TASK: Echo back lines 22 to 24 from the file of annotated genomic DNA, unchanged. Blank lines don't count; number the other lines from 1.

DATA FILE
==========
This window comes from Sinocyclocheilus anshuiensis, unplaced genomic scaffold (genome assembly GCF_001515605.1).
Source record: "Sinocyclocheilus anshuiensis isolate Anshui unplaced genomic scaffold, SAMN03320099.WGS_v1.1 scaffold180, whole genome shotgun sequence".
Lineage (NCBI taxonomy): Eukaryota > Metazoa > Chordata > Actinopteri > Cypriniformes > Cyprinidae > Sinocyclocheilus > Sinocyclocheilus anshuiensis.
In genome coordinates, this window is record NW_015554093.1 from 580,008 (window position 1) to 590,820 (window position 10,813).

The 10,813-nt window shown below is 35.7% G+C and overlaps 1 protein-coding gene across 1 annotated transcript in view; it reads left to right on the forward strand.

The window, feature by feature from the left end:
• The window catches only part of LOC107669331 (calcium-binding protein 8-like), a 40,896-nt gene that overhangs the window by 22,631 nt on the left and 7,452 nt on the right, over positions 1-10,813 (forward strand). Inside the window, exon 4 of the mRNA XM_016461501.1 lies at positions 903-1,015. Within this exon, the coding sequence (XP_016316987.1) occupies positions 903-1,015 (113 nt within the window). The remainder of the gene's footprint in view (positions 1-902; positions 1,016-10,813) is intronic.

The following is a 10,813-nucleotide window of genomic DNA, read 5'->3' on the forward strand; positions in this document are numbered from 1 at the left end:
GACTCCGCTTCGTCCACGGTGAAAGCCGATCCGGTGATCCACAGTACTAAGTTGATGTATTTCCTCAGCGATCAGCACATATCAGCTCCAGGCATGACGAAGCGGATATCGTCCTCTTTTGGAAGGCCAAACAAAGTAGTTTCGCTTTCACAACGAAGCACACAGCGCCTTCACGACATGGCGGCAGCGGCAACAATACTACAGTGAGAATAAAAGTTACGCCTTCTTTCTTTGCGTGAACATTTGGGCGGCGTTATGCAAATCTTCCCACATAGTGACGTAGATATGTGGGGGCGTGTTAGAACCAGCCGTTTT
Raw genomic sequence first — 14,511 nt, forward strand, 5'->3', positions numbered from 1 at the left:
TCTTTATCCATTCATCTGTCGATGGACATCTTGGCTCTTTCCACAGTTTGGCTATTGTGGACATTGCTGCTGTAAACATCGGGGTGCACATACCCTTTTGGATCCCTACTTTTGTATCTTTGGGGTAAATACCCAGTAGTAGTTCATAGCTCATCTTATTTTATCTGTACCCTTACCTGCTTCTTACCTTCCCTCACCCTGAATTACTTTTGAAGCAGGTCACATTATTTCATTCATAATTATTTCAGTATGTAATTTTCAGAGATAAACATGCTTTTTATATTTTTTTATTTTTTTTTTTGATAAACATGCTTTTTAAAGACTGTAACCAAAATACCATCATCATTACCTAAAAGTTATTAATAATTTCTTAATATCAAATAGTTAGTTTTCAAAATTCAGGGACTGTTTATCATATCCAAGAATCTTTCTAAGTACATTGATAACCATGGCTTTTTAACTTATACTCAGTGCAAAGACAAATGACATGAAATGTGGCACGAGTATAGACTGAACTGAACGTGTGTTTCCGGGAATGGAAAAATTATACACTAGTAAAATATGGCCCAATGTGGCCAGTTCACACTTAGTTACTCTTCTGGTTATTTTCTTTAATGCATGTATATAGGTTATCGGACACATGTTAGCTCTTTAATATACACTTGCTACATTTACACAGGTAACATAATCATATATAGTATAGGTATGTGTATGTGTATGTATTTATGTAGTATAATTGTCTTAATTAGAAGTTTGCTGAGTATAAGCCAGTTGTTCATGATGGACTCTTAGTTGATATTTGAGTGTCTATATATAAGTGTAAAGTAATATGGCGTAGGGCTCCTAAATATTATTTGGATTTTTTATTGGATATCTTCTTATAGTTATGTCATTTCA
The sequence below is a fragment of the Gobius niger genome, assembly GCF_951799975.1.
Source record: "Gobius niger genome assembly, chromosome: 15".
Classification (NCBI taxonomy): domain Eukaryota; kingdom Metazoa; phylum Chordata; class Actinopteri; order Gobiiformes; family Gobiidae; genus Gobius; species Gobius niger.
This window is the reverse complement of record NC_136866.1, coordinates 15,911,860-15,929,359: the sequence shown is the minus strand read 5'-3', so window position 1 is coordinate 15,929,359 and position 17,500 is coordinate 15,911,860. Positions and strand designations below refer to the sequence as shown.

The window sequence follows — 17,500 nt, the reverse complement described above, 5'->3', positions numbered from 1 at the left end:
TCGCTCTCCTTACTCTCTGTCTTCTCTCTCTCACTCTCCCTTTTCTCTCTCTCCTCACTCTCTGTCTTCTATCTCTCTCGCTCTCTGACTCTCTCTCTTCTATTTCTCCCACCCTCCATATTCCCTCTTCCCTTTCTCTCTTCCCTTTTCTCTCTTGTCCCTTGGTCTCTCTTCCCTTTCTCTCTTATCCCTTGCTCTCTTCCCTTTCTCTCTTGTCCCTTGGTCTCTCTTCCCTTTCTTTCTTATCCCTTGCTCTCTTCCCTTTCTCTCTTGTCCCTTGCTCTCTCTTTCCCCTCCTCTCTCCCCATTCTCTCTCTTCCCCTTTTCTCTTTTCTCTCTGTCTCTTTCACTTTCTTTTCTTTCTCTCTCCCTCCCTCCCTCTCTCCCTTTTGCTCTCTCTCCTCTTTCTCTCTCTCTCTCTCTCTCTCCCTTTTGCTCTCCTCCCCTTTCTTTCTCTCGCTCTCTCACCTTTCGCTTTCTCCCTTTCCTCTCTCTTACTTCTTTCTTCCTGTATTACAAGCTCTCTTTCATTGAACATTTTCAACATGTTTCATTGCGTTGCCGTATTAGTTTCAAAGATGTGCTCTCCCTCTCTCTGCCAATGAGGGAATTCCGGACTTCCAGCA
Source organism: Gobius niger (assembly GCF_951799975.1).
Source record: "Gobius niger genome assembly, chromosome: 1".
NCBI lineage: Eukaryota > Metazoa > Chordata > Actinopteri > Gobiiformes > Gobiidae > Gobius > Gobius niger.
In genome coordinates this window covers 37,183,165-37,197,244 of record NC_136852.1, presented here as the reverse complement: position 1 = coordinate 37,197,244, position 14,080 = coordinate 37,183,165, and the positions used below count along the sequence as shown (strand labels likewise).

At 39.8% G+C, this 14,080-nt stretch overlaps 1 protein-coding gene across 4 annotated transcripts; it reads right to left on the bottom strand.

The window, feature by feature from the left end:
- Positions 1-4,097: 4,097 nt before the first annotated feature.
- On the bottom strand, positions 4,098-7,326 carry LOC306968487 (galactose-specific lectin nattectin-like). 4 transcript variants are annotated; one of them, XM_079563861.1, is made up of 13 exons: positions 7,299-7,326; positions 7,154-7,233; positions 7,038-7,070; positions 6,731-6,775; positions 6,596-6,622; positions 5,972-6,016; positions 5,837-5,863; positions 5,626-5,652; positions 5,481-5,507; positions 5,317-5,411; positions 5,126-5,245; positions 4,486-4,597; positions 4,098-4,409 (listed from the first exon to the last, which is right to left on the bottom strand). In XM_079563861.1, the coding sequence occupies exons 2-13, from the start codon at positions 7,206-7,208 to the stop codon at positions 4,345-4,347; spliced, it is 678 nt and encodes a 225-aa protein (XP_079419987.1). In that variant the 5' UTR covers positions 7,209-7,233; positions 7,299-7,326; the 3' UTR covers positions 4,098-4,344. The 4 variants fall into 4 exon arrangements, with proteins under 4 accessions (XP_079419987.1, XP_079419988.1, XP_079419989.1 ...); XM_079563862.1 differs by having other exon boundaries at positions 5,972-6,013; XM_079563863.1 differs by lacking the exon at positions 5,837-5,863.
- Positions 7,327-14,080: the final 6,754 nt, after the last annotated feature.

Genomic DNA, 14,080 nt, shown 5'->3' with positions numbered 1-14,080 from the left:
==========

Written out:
At 39.8% G+C, this 14,080-nt stretch overlaps 1 protein-coding gene across 4 annotated transcripts; it reads right to left on the bottom strand.

The window, feature by feature from the left end:
- Positions 1-4,097: 4,097 nt before the first annotated feature.